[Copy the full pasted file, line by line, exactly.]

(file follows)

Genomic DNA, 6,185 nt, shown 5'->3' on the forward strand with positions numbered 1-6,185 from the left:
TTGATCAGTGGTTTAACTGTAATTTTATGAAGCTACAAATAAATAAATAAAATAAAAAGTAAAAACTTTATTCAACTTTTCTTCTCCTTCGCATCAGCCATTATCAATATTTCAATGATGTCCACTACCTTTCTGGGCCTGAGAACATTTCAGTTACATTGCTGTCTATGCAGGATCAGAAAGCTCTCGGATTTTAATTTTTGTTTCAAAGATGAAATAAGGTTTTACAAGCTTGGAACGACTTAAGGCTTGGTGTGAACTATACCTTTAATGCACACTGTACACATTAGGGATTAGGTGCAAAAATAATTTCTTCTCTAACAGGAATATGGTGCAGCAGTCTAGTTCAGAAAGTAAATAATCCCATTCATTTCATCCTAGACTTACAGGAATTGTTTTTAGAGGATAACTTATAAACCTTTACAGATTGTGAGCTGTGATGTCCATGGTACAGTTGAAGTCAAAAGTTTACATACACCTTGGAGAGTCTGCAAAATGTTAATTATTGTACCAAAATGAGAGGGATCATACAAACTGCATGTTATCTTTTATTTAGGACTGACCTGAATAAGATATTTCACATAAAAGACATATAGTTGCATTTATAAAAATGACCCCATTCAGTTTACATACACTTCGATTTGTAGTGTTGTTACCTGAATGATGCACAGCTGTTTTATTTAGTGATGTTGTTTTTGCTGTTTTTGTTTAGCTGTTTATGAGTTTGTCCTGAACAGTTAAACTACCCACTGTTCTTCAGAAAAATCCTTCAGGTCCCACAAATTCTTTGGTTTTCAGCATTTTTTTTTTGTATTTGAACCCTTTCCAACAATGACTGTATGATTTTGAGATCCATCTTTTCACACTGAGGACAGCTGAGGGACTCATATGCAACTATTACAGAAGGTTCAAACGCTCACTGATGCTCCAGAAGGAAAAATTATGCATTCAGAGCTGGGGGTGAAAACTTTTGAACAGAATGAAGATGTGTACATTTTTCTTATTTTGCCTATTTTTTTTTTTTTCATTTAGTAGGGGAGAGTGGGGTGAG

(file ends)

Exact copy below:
Genomic DNA, 6,185 nt, shown 5'->3' on the forward strand with positions numbered 1-6,185 from the left:
TTGATCAGTGGTTTAACTGTAATTTTATGAAGCTACAAATAAATAAATAAAATAAAAAGTAAAAACTTTATTCAACTTTTCTTCTCCTTCGCATCAGCCATTATCAATATTTCAATGATGTCCACTACCTTTCTGGGCCTGAGAACATTTCAGTTACATTGCTGTCTATGCAGGATCAGAAAGCTCTCGGATTTTAATTTTTGTTTCAAAGATGAAATAAGGTTTTACAAGCTTGGAACGACTTAAGGCTTGGTGTGAACTATACCTTTAATGCACACTGTACACATTAGGGATTAGGTGCAAAAATAATTTCTTCTCTAACAGGAATATGGTGCAGCAGTCTAGTTCAGAAAGTAAATAATCCCATTCATTTCATCCTAGACTTACAGGAATTGTTTTTAGAGGATAACTTATAAACCTTTACAGATTGTGAGCTGTGATGTCCATGGTACAGTTGAAGTCAAAAGTTTACATACACCTTGGAGAGTCTGCAAAATGTTAATTATTGTACCAAAATGAGAGGGATCATACAAACTGCATGTTATCTTTTATTTAGGACTGACCTGAATAAGATATTTCACATAAAAGACATATAGTTGCATTTATAAAAATGACCCCATTCAGTTTACATACACTTCGATTTGTAGTGTTGTTACCTGAATGATGCACAGCTGTTTTATTTAGTGATGTTGTTTTTGCTGTTTTTGTTTAGCTGTTTATGAGTTTGTCCTGAACAGTTAAACTACCCACTGTTCTTCAGAAAAATCCTTCAGGTCCCACAAATTCTTTGGTTTTCAGCATTTTTTTTTTGTATTTGAACCCTTTCCAACAATGACTGTATGATTTTGAGATCCATCTTTTCACACTGAGGACAGCTGAGGGACTCATATGCAACTATTACAGAAGGTTCAAACGCTCACTGATGCTCCAGAAGGAAAAATTATGCATTCAGAGCTGGGGGTGAAAACTTTTGAACAGAATGAAGATGTGTACATTTTTCTTATTTTGCCTATTTTTTTTTTTTTCATTTAGTAGGGGAGAGTGGGGTGAG